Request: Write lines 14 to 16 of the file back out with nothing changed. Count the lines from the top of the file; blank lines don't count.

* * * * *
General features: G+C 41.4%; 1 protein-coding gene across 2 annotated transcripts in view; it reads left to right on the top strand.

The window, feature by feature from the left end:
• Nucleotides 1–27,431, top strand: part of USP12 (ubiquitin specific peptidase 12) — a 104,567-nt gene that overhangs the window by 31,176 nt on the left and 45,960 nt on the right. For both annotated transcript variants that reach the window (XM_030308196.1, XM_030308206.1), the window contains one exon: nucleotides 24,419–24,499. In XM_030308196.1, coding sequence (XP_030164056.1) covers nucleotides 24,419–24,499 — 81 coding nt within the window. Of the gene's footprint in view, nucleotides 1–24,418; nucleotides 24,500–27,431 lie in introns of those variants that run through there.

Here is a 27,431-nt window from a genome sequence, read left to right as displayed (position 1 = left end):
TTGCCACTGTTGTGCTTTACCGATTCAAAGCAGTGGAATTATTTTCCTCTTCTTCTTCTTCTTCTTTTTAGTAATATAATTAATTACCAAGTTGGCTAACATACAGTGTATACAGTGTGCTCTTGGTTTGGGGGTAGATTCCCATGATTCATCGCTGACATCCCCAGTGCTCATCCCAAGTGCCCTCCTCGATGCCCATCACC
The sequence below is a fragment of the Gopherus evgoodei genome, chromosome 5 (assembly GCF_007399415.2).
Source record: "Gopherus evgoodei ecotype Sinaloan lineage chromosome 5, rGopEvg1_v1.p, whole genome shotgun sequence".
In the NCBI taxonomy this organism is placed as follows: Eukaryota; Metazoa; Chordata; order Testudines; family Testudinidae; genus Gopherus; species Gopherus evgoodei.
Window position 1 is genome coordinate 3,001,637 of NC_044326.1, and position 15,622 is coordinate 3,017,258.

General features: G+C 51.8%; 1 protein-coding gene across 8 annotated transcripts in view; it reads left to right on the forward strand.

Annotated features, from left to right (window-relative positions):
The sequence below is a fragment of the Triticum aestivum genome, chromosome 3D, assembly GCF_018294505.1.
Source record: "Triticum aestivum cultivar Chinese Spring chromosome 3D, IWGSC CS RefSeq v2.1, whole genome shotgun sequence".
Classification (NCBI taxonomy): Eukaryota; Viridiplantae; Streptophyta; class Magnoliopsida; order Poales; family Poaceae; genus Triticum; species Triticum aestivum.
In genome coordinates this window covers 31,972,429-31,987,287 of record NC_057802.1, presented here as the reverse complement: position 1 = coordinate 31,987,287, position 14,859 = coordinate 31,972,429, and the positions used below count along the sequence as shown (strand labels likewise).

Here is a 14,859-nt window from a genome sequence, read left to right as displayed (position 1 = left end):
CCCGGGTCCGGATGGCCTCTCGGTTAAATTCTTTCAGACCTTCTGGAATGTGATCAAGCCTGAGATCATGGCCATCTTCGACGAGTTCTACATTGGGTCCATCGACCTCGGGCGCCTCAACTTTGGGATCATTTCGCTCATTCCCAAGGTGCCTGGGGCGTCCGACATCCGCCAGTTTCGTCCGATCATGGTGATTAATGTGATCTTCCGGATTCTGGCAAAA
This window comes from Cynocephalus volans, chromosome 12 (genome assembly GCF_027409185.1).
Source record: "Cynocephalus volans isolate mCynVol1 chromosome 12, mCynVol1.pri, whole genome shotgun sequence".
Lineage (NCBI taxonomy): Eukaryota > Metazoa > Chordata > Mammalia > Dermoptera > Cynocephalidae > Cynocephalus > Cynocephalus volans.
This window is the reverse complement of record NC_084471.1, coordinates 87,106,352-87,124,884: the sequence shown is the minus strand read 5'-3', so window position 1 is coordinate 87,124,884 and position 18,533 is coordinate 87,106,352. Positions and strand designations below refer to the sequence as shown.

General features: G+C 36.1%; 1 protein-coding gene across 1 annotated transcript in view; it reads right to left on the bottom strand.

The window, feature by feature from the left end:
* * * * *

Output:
Classification (NCBI taxonomy): Eukaryota; Viridiplantae; Streptophyta; class Magnoliopsida; order Poales; family Poaceae; genus Triticum; species Triticum aestivum.
In genome coordinates this window covers 31,972,429-31,987,287 of record NC_057802.1, presented here as the reverse complement: position 1 = coordinate 31,987,287, position 14,859 = coordinate 31,972,429, and the positions used below count along the sequence as shown (strand labels likewise).

Here is a 14,859-nt window from a genome sequence, read left to right as displayed (position 1 = left end):